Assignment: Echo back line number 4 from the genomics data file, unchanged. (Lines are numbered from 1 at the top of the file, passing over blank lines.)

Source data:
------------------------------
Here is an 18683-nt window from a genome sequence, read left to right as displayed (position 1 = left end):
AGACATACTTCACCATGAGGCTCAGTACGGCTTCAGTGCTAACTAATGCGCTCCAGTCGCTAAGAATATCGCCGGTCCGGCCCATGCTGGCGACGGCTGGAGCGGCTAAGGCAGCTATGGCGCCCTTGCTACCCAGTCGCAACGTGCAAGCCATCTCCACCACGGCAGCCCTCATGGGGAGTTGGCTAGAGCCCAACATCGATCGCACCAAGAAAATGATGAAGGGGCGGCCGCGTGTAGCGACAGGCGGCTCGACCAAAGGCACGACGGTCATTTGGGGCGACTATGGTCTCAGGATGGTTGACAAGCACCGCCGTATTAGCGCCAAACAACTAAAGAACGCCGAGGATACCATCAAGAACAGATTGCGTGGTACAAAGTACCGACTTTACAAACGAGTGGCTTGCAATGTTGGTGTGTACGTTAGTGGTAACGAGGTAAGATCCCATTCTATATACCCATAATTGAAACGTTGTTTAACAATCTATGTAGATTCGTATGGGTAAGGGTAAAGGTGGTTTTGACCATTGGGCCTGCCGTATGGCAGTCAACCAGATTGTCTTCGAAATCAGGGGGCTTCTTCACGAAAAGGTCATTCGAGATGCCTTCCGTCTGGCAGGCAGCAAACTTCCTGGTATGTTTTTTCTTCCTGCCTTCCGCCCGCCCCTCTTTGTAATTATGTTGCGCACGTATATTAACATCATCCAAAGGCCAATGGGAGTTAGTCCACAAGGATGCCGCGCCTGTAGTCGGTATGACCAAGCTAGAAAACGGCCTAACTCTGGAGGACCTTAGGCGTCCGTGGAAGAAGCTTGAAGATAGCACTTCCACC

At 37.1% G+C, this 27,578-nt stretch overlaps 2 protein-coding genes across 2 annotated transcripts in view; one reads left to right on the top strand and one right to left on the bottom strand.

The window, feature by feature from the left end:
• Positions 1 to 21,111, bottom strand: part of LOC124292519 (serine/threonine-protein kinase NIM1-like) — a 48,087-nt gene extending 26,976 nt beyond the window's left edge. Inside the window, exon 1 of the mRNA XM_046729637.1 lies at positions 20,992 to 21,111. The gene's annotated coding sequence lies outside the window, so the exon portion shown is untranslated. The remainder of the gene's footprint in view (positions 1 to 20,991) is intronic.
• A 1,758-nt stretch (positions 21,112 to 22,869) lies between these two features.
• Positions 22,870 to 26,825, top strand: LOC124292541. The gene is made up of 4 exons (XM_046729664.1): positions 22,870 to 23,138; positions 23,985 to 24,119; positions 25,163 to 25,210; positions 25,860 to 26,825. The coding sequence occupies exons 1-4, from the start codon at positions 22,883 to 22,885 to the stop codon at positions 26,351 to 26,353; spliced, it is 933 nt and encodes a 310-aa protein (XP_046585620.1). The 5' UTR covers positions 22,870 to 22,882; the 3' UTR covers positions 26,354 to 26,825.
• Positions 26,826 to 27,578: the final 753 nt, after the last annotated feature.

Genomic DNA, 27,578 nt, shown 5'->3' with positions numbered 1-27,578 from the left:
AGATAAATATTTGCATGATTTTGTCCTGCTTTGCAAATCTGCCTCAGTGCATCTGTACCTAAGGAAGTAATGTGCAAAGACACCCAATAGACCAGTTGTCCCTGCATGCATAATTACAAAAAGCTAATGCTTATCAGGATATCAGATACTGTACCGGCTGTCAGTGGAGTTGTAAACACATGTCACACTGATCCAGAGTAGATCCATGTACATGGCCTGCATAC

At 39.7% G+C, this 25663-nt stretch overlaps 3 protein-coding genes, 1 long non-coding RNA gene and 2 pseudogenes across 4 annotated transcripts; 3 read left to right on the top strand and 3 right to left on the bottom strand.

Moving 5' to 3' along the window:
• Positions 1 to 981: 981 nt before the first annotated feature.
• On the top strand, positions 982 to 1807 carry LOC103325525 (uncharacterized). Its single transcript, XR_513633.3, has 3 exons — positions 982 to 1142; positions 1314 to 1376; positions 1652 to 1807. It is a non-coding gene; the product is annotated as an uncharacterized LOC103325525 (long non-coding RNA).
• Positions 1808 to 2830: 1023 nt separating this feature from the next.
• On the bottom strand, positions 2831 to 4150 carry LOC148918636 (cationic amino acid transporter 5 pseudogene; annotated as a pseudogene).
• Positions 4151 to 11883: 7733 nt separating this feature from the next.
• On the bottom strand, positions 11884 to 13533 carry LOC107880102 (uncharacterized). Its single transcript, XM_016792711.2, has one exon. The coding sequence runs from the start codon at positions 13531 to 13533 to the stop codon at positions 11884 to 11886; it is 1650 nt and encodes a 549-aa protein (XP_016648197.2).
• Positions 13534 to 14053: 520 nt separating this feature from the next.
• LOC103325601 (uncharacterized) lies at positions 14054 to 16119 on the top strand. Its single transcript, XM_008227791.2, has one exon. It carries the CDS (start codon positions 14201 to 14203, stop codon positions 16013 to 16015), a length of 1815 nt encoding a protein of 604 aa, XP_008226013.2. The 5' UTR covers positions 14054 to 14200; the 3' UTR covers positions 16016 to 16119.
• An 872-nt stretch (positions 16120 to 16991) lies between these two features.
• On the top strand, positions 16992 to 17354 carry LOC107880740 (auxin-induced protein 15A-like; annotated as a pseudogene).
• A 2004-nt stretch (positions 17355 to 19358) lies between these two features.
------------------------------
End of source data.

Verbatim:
The window, feature by feature from the left end: